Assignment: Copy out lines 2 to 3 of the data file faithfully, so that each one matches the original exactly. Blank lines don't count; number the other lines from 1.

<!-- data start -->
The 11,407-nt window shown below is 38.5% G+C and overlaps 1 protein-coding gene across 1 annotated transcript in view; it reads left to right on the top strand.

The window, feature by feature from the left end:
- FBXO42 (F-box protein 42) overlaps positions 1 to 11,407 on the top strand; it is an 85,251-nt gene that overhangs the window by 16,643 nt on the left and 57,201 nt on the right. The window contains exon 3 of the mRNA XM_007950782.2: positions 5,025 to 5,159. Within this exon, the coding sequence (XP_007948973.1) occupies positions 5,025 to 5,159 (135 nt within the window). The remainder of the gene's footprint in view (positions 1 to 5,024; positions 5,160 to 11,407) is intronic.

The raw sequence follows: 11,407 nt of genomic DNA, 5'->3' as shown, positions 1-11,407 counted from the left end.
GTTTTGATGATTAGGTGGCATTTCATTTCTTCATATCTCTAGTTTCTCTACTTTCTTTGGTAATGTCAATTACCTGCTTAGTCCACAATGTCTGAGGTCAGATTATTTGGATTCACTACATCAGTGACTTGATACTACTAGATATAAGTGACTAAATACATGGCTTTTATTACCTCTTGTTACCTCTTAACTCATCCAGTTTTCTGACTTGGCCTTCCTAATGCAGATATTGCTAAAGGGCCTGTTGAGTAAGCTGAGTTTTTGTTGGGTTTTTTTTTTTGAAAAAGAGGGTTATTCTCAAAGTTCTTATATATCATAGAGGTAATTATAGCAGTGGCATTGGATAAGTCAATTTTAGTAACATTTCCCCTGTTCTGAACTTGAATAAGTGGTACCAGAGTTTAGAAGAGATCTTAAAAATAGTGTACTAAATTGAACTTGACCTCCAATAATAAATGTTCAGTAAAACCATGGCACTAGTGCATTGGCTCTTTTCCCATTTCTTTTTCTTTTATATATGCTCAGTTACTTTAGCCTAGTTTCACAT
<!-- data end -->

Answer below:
The window, feature by feature from the left end:
- FBXO42 (F-box protein 42) overlaps positions 1 to 11,407 on the top strand; it is an 85,251-nt gene that overhangs the window by 16,643 nt on the left and 57,201 nt on the right. The window contains exon 3 of the mRNA XM_007950782.2: positions 5,025 to 5,159. Within this exon, the coding sequence (XP_007948973.1) occupies positions 5,025 to 5,159 (135 nt within the window). The remainder of the gene's footprint in view (positions 1 to 5,024; positions 5,160 to 11,407) is intronic.